Yes, electric cars can and do sometimes catch on fire. And it seems such conflagrations are reported in the news on a surprisingly regular basis. This raises a couple of obvious questions. First, how often do EVs actually catch on fire? Second, how does the likelihood of an EV fire compare to the likelihood that a vehicle powered by a gasoline or diesel engine?
That’s where a helpful article — reportedly part of a series of articles, in fact — from The Guardian comes into play. It turns out that EVs are actually much less likely to catch fire than other types of vehicles. “All the data shows that EVs are just much, much less likely to set on fire than their petrol equivalent,” said Colin Walker, the head of transport at the Energy and Climate Intelligence Unit thinktank. “The many, many fires that you have for petrol or diesel cars just aren’t reported.”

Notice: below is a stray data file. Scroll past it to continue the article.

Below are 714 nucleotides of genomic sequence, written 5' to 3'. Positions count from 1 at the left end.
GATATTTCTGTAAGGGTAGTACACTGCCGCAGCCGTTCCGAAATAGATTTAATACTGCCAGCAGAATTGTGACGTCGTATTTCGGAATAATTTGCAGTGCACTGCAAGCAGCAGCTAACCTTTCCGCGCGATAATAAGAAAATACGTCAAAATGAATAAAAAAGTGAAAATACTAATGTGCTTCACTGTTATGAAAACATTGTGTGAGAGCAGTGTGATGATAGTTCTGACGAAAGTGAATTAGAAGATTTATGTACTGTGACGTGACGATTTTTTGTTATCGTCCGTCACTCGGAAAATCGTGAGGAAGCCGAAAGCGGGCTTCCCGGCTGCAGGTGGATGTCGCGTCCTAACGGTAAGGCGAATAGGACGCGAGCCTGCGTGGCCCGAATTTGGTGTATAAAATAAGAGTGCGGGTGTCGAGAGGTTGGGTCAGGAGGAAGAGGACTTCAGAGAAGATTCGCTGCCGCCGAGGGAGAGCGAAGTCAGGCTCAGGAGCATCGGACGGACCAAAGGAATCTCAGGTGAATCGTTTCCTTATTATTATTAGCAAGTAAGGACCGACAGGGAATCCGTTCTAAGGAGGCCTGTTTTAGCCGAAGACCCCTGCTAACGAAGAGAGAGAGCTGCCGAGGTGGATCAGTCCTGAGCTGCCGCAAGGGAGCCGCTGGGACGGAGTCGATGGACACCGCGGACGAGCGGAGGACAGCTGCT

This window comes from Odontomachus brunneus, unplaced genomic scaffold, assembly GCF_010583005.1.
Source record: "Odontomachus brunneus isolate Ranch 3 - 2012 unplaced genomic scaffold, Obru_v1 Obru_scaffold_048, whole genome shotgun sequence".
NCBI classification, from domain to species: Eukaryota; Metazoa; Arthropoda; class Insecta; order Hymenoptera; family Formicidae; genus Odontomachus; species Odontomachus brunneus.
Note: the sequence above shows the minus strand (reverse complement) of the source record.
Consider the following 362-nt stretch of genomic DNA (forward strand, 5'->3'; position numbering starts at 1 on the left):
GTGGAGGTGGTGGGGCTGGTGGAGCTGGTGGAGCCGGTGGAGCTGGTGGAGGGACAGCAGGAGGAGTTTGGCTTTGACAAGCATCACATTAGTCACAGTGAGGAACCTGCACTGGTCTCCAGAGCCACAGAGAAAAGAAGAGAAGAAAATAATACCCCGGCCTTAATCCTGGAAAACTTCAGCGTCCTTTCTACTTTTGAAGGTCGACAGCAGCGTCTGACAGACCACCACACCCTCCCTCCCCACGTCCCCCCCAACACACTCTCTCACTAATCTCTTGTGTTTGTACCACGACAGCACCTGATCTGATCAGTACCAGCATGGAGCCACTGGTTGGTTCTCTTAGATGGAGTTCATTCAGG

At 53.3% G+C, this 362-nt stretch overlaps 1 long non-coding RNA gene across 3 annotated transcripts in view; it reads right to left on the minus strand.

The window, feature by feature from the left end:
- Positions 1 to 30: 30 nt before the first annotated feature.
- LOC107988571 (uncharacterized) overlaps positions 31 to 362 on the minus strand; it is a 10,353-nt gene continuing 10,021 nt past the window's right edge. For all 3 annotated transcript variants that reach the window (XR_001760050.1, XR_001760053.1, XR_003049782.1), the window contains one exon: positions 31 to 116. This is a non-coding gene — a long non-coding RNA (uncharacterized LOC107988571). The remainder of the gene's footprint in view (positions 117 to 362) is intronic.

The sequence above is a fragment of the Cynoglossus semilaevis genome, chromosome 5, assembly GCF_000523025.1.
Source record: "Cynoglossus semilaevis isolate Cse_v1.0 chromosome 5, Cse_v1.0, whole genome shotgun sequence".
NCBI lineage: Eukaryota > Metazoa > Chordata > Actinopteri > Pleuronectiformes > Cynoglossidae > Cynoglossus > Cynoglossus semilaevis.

The Guardian compiled a list of reported data sets from several countries, including Norway (the country with the highest concentration of electric vehicles in the world), Australia, and from Tesla’s global fleet. In every case, the numbers are conclusive: EVs are much less likely to catch fire than gasoline or diesel vehicles.
So, why are EV fires reported so much more frequently than internal-combustion-fueled vehicles? There are a lot of possibilities, including some that are obvious: because their abundance on the world’s roadways is a relatively new phenomena, because there are plenty of people who are against electrification in general, and because EV fires have a tendency to be quite spectacular (and, yes, potentially more dangerous than other types of fires).
There’s a lot more to the full article that we encourage you to read. But if there’s nothing else you take from the information, at least you’re now armed with the truth.